24th Jul2019

Retrospective: 500 Days of Summer

by Xenia Grounds


Movies. Music. Television. Video Games. Animation. If there is one theme that all these mediums have explored, then it would be: Love. Many of us are brought up on this idea of ‘The One’. However, when we start to enter actual romantic relationships, we learn that romances are rarely like the movies and songs we’ve grown up with. This is why 500 Days of Summer is one of the most refreshing movies about romance ever made and why it continues to be relevant ten years after its release. It captures a heartbreaking but necessary truth and because of that, it is one of my favourite movies of all time and one that holds a very special place in my heart.

500 Days of Summer centres around hopeless romantic Tom (played by Joseph Gordon-Levitt) who meets Summer (played by Zooey Deschannel) and Tom believes that Summer is the one for him. She’s beautiful, quirky, likes the same things he does but she doesn’t want a relationship and doesn’t believe love exists. As the tagline says: ‘This is not a love story but a story about love.’ Boy meets girl. Boy falls in love but girl does not.

In the beginning of 500 Days of Summer, Tom and Summer have broken up and we watch their entire relationship unfold from their first conversation, romantic moment and the red flags which show why the relationship didn’t work. It’s all about expectations and reality. Tom has unrealistic expectations because he’s grown up with these romantic ideals from songs and movies. He’s a guy who completely misunderstood the ending of The Graduate. He projects all these expectations he has about a soulmate onto Summer. Tom’s in love with the idea of Summer and what she represents which sets him up for inevitable heartbreak because she doesn’t live up to those expectations and nor should she have to.
At first glance, Summer seems like the typical Manic Pixie Dream Girl. I’d argue it’s for men what the Prince Charming archetype is for women. For those who aren’t familiar with terms like MPDGs, the Manic Pixie Dream Girl is the girl that the soulful and brooding male falls for because she teaches him to embrace life and its mysteries. As the movie progresses, Summer proves to be a deconstruction of that as she shows the danger of idealising women as romantic objects rather than as a real person with flaws. Summer is quirky, beautiful and fun but she’s also unsure about Tom being a boyfriend to her and keeps Tom at a level of emotional distance.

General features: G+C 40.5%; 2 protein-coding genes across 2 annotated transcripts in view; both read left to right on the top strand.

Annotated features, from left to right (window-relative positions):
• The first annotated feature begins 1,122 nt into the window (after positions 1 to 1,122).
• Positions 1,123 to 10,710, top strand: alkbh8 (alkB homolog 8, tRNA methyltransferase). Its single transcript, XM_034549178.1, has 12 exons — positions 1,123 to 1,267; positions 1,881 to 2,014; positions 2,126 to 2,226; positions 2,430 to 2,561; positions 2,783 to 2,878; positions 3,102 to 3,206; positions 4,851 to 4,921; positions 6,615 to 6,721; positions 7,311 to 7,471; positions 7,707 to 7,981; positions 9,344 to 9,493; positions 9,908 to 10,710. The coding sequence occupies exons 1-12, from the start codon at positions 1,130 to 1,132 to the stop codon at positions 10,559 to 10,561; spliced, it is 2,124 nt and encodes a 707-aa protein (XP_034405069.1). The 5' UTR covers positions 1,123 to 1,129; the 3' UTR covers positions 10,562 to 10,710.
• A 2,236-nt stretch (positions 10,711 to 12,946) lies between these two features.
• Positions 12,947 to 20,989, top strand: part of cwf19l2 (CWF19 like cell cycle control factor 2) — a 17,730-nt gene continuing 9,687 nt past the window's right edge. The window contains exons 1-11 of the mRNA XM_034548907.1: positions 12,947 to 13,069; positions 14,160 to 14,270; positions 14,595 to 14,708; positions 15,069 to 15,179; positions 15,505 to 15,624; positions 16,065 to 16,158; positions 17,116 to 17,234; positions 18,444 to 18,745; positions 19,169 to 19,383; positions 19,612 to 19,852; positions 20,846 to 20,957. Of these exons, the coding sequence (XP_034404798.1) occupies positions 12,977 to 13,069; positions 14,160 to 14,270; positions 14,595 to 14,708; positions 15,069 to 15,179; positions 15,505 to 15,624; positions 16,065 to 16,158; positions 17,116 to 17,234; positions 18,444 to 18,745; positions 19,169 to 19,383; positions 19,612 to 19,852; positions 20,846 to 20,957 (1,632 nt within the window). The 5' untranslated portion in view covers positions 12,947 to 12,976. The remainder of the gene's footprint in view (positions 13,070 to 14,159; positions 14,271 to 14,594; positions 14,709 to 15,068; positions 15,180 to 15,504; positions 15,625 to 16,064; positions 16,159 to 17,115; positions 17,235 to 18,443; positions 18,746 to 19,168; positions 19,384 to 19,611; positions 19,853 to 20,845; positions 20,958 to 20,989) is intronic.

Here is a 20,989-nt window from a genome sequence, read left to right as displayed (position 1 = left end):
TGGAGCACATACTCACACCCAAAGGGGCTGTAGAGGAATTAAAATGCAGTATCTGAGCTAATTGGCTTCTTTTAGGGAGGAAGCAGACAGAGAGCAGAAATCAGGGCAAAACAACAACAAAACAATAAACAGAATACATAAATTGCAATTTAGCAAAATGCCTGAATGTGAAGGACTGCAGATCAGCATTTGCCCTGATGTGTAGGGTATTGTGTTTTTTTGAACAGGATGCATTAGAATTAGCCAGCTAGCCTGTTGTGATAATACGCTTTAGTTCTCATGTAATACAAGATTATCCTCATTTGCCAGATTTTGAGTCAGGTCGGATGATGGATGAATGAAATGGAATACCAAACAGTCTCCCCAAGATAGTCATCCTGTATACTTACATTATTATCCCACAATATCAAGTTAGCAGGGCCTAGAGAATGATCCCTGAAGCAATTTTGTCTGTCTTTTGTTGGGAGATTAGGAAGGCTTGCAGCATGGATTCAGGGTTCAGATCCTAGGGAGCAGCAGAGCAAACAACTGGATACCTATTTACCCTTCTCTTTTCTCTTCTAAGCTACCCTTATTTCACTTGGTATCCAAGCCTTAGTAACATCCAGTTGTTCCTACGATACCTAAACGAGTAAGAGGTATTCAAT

When I first watched this movie as a teenager, I remember thinking that Tom wasn’t the one at fault and that Summer was misleading him with how she acted. I grew up on fairy-tales, epic romantic stories and love songs so I was a lot like Tom once and I was guilty (like many have been) of naively believing that relationships are meant to be like something out of Garden State. However, having grown up and been in actual relationships since my first viewing, Tom’s flaws are a lot more apparent to me. Summer is honest from the start about not wanting a relationship but Tom forces her into something she isn’t comfortable with being. Neither is faultless in how they handle things because Summer danced around the issue for a long time whenever Tom wanted to define what was going on between them which kept him believing in a false reality of sorts.

Where 500 Days of Summer really shines is in those moments of painfully accurate relatability. There are a few instances where we’ve all been in Tom’s position which is what makes the character likeable and sympathetic to us. For example, there’s the ‘You Make My Dreams Come True’ dance scene which happens after Tom sleeps with Summer for the first time. It’s shot in the style of a music video to represent his emotions. He’s on cloud nine, he’s smiling from cheek to cheek, an upbeat song in his head, dancing down the street and it’s all sunshine and rainbows. I’m sure many people have had that high from being with someone that we think is our soulmate. There’s how Tom describes how he feels about Summer when he’s in love with her which is very sweet and sappy which is then later comedically contrasted with his bitter feelings after they’ve broken up. The best example (and the most famous part of the movie) is the ‘Expectations vs Reality’ scene. You get to see Tom’s expectations and the reality play out side-by-side until reality ultimately wins out. I won’t spoil it for those unaware but it’s an emotional gut punch which you’ve either experienced or will experience in your life which is what makes it so powerful and memorable. My heart felt like it dropped to my ribcage and it still has that effect on me to this day. It’s the scene that drives the message of the movie home to the person watching.

However, while 500 Days of Summer deconstructs the movie romance on every level, it never suggests that true love doesn’t exist. One of Tom’s friends says something quite poignant about his girlfriend which is she’s better than the girl of his dreams because she’s real. The ending to the movie reinforces this healthy outlook as well by reminding you that heartbreak isn’t permanent and in fact can provide positive growth if you do correctly learn from it. It’s not a story that is cynical about love but rather criticises the idealised version of it. Love can hurt but it’s still worth giving it a chance. I find myself rewatching 500 Days of Summer frequently because there’s always something new to take away from it as I experience more in life. It’s a cautionary tale for the young and an amazing recapture of learning about the complexities of romance for the experienced.


Comments are closed.